As an entrepreneur, I’m a really big believer in the fact that you need to value your reader. You need to actually value their time, the effort that they’re putting in to going over what you have to say. 

We work on books where five or six editors have looked at it and once it’s gone to print, we’ll get reprint corrections. It pretty much happens on every book, there will be some mistakes, it doesn’t matter how many but when you’ve got consistent mistakes throughout, it’s obvious that it hasn’t been edited or proofread.

I think that that’s a really poor reflection on the entrepreneur. The other thing that I hear a lot of other people in my industry say is, “Just write a book. No one’s going to read it anyway.” 

Well, I don’t believe that. I think that just writing a book for the sake of writing a book is a waste of your time. 

So why do you think they encourage entrepreneurs to do that because I’ve heard that too. 

People say “write a book it’s going to give you that authority,  it’s going to build your reputation”, but if you get it wrong, then what have you put out there? You’re not going to make that money from book sales. It’s just not going to happen.

Patricia: So what I’m trying to do is follow someone’s advice. Someone who builds sales funnels for courses and so his process is, you take one of your courses and you transcribe the lesson, the course, and then have someone edit it so you just transcribe the raw files and edit it. You could do it on Descript or something like that and then have somebody edit it and organize it.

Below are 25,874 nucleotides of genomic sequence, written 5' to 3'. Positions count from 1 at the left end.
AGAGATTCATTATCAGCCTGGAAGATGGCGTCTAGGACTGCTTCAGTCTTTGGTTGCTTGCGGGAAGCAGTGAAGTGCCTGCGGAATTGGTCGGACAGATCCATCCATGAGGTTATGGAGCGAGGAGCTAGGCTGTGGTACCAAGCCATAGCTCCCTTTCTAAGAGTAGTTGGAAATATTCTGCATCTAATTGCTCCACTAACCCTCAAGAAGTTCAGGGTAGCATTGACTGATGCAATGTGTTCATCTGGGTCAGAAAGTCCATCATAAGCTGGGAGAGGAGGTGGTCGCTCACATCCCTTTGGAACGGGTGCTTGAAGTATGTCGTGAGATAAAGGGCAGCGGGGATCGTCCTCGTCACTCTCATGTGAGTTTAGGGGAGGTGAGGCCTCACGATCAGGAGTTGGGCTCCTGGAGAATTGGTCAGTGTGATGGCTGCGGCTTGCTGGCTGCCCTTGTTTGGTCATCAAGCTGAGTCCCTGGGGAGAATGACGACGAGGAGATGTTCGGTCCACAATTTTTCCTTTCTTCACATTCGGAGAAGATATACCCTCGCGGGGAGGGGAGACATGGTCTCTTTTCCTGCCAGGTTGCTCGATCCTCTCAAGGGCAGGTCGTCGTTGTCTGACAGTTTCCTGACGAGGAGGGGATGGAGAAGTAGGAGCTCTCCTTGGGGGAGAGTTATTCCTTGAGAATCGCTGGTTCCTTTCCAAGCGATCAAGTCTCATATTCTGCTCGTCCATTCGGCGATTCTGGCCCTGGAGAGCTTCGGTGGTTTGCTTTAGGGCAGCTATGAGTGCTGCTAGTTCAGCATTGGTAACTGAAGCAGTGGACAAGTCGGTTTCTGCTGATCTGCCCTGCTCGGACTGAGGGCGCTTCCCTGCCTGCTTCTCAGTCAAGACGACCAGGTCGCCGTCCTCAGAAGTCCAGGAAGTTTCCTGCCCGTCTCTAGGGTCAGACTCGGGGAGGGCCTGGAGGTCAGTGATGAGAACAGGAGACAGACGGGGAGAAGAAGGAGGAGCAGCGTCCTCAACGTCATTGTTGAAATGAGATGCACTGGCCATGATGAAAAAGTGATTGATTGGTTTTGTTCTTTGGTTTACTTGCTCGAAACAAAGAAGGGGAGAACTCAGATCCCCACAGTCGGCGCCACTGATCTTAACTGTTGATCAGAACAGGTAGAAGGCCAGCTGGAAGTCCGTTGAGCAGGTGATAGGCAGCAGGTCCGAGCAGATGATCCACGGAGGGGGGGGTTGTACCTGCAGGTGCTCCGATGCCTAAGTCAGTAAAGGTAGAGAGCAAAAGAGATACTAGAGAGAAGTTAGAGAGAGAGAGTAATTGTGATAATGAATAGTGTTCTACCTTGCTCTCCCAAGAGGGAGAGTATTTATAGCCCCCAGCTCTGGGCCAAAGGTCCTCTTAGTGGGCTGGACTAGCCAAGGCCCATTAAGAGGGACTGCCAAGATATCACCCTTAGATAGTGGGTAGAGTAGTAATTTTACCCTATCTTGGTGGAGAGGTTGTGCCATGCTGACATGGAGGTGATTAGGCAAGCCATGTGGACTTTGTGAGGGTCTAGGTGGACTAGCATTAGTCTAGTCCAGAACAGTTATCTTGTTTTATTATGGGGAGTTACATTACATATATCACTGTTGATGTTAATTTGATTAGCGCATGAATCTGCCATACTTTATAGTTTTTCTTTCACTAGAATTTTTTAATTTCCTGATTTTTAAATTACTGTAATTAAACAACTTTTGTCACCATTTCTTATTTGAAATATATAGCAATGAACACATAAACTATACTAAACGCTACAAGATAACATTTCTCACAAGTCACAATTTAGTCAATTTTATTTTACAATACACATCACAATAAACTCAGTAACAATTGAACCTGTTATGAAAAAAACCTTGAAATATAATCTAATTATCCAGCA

Turn this into an eBook that you sell for minimal price like four dollars or five dollars as a funnel to upsell courses and memberships. It’s probably like a 70-page eBook, but what I was wondering is, would it make sense to do something like that and then develop that later into a full, legit published book. 

Ann: Start with a sort of a lead magnet, start with that, get some ideas, build up your list and start from there. The thing with that is, it will become like just a training book, it’s not really going to know exactly what is going to be in there, but people won’t sort of necessarily get to know you through that effort. Whereas if you do a more extended version they’ll get to know a little bit more about who you are as a person. 

But definitely there’s no right and wrong with self-publishing as far as the order that you do things. If it’s an e-book and you don’t like it, in six months time you can pull it down and not sell it anymore. You’ve got lots of options, you’re in complete control, before you print it on paper you have included a little bit of a test.